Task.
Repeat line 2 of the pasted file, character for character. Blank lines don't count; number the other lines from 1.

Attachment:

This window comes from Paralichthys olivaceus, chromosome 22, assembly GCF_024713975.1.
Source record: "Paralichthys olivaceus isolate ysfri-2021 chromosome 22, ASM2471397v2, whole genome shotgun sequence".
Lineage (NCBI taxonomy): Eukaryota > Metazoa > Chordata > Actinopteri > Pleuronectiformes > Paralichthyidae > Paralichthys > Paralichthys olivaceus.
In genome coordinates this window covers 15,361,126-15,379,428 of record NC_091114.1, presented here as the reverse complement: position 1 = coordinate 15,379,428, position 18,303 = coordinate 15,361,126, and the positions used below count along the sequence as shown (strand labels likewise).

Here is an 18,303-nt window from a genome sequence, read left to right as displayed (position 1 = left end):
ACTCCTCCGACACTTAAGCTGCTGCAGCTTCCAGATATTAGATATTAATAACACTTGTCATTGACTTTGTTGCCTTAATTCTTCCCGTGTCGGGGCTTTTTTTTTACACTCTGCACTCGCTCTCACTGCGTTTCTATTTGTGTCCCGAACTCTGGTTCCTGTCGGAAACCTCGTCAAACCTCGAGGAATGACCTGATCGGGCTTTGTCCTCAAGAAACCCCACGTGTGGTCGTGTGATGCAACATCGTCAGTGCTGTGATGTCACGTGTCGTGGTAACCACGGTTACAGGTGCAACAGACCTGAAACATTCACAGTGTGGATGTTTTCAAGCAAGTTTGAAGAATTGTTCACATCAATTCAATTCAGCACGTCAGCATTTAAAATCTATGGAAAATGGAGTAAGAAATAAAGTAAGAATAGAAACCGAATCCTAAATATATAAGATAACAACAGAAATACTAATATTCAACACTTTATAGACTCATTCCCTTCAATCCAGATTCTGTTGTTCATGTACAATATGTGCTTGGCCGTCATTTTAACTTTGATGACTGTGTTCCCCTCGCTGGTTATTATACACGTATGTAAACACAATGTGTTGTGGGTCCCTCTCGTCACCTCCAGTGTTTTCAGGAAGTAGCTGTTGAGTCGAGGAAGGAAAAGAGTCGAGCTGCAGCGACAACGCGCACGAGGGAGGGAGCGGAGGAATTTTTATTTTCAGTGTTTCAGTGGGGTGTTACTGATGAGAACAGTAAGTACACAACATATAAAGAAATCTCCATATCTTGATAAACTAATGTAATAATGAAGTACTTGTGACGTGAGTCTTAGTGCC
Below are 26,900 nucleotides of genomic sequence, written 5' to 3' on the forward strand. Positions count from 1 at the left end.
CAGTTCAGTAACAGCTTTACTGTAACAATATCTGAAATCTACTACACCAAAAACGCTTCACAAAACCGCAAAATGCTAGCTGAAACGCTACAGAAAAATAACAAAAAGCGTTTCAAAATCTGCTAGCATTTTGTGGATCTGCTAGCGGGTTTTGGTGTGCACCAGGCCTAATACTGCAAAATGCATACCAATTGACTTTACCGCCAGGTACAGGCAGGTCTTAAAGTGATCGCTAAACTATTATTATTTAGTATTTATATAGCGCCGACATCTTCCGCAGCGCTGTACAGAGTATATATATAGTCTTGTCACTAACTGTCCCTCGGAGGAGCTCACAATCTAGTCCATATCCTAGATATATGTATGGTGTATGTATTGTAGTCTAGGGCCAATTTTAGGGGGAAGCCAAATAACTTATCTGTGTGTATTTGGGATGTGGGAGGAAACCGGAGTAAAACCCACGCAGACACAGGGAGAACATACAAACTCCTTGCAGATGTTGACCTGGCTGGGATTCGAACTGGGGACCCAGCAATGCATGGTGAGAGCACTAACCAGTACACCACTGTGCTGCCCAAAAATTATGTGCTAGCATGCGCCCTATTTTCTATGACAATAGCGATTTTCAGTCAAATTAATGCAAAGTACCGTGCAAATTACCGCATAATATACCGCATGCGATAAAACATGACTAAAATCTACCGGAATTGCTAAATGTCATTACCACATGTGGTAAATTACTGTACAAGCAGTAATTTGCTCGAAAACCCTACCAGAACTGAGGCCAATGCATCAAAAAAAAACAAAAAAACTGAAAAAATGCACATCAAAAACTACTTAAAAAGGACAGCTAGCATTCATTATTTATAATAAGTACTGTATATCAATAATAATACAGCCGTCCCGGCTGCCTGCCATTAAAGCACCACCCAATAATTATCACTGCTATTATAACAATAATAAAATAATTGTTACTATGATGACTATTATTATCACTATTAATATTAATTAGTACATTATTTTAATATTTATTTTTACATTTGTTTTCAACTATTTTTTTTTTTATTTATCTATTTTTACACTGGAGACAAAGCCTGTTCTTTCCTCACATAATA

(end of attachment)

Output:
Source record: "Paralichthys olivaceus isolate ysfri-2021 chromosome 22, ASM2471397v2, whole genome shotgun sequence".